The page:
Quick Thought to Consider:
I had a conversation this week that reminded me of a very important “thinking spot” for trauma survivors with Dissociative Identity Disorder.
Which is worse — being multiple? Or being dissociative?
With multiplicity, you are leading a life combined with lots of others inside, making everything a plural existence.
Being dissociative — in the way that I am referencing the term for the sake of this article — is about dis-associating, not associating, and not being aware of what is happening. It’s separating yourself from whatever is happening, and being the ostrich who is absolutely not looking. It’s about time loss, not being present, and not being aware. It’s the amnesia that occurs between the insiders.
In your opinion, which is more dangerous, and which creates more problems in your life?
What are your thoughts about these questions?
This is a “quick spot”, so I’m not going to delve deep into all the pro’s and con’s right at this moment.
But I have a quick answer.
In my opinion, it’s not the multiplicity that is the ultimate problem.
Being many people and having many parts inside — while incredibly challenging, yes — does not have to get in your way of high functioning. You can be very multiple, have a whole system of inside people, and still be very successful at whatever it is that you do. This requires excellent team work and internal communication skills, of course, but it is absolutely possible.
In my opinion, one of the things that can potentially knock you down and mess with your life in a matter of a few disastrous seconds is time loss, especially the amnesiac version of time loss, where you don’t know what happened while you were “away”.
If you lose time, then that means ANYthing can be happening.
It means others in your system are able to be, or required to be, completely separate from you and many others in your system. That kind of separation or segregation can certainly impact healthy living and safe choices. It increases vulnerability and leaves some of your system members stuck in places they can’t get out of.
When there is time loss, and a void of not knowing what is happening, there is little or no accountability for what is happening.
This means ANYthing could be happening — good, bad, scary, neutral, happy, sad, etc etc.
For example, you could be struggling away at maintaining a healthy diet all week, and someone else can come out, without your awareness, and binge on their hidden stash of chocolate and cookies. Your efforts at weight loss will be completely undermined, and you might not realize why.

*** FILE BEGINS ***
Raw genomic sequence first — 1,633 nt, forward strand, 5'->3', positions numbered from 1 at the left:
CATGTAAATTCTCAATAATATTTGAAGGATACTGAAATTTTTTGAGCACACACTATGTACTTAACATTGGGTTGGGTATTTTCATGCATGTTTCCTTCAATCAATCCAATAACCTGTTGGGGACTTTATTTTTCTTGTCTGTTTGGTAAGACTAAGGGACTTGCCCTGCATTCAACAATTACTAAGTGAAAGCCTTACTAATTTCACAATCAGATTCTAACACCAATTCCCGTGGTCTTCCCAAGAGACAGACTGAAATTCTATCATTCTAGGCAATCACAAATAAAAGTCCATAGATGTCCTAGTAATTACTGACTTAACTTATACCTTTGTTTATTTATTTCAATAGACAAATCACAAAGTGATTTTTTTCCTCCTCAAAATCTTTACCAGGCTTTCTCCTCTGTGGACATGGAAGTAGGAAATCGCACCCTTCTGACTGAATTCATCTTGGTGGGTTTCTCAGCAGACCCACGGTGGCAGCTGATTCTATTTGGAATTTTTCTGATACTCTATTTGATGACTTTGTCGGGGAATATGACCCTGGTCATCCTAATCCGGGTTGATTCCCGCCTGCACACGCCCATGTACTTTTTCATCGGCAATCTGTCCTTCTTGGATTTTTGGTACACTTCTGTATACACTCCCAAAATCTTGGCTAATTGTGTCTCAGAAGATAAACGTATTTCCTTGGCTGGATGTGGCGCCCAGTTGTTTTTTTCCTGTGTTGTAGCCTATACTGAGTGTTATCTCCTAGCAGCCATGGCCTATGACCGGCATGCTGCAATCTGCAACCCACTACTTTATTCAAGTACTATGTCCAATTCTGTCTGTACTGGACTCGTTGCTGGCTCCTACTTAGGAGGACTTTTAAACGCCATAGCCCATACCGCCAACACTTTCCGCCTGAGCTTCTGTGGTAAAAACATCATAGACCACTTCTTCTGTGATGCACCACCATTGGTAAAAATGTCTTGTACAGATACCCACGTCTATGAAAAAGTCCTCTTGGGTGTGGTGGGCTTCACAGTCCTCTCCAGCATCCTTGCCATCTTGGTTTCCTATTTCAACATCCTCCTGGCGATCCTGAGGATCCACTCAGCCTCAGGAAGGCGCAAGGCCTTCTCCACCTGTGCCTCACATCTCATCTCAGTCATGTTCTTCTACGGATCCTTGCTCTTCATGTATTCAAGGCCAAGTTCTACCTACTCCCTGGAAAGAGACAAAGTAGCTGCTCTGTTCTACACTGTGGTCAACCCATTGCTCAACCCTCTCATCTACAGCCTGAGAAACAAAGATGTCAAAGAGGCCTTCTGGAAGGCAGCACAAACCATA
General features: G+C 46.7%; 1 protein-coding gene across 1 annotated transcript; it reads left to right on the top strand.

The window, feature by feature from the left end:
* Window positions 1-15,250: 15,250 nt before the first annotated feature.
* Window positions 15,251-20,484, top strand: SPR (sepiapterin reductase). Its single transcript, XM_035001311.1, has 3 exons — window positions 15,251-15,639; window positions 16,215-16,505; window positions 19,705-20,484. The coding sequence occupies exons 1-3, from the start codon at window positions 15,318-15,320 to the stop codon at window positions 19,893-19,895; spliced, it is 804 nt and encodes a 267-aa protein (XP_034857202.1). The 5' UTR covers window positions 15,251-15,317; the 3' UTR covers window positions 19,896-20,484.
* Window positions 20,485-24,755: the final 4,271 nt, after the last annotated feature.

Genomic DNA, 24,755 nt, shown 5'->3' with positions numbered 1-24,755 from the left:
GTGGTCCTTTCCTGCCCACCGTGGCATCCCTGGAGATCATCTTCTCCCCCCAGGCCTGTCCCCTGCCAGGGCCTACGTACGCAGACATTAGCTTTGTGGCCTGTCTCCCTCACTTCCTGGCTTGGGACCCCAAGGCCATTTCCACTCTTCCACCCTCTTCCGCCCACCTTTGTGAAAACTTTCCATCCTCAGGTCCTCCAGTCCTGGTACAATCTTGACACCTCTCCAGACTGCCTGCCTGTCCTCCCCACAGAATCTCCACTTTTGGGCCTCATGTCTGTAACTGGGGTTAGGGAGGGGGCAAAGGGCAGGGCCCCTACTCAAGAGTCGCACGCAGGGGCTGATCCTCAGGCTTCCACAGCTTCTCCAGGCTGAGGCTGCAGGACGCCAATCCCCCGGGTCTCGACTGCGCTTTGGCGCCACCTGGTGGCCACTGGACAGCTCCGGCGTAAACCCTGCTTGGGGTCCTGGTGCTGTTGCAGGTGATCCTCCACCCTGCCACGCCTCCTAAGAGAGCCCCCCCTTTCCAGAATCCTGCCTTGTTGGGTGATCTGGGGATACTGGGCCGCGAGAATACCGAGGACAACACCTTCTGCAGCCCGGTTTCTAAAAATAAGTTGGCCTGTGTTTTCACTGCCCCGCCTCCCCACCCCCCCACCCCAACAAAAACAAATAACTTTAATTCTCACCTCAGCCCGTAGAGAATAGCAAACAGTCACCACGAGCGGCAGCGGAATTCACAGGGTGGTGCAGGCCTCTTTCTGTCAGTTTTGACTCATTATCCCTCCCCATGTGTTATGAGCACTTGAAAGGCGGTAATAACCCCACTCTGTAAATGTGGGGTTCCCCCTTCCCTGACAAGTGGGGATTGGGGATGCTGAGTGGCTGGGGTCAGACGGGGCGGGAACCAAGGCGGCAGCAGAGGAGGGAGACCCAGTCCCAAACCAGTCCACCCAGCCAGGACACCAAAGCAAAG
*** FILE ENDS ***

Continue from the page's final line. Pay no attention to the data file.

A far more serious example is when someone in your system comes out, without your awareness, and has conversations or interactions with dangerous people of one variety or another. Or they could be involved in some form of self-abuse or self-harm or suicidal behavior. These periods of time loss could lead to any number of scary outcomes, of course.
If there was no time loss — meaning, even if you switched from one person to the other, but were aware of what the others were doing — there could be a chance at negotiating these problem spots in life. A compromise or a healthy solution could be arranged.
Here are a few other Dissoci-ACTION “thinking spots”:
- How does time loss affect your life?
- How do you work with your system to decrease time loss between you?
- If you were a team, without time loss between any of you, how would that impact your life?
- Would you want to know what’s happening in your life at all times of day and night?
For more information and discussion about time loss or missing time, take the time to watch the following video:
What do you think? Ever thought about switching or losing time during in your sleep? It can happen, so…. please alert folks in your system to watch for this.
As always, I’d be glad to hear your thoughts on these topics. Please feel free to leave your comment below.
And of course, I wish you the best in your healing journey.
Copyright © 2008-2018 Kathy Broady MSW and Discussing Dissociation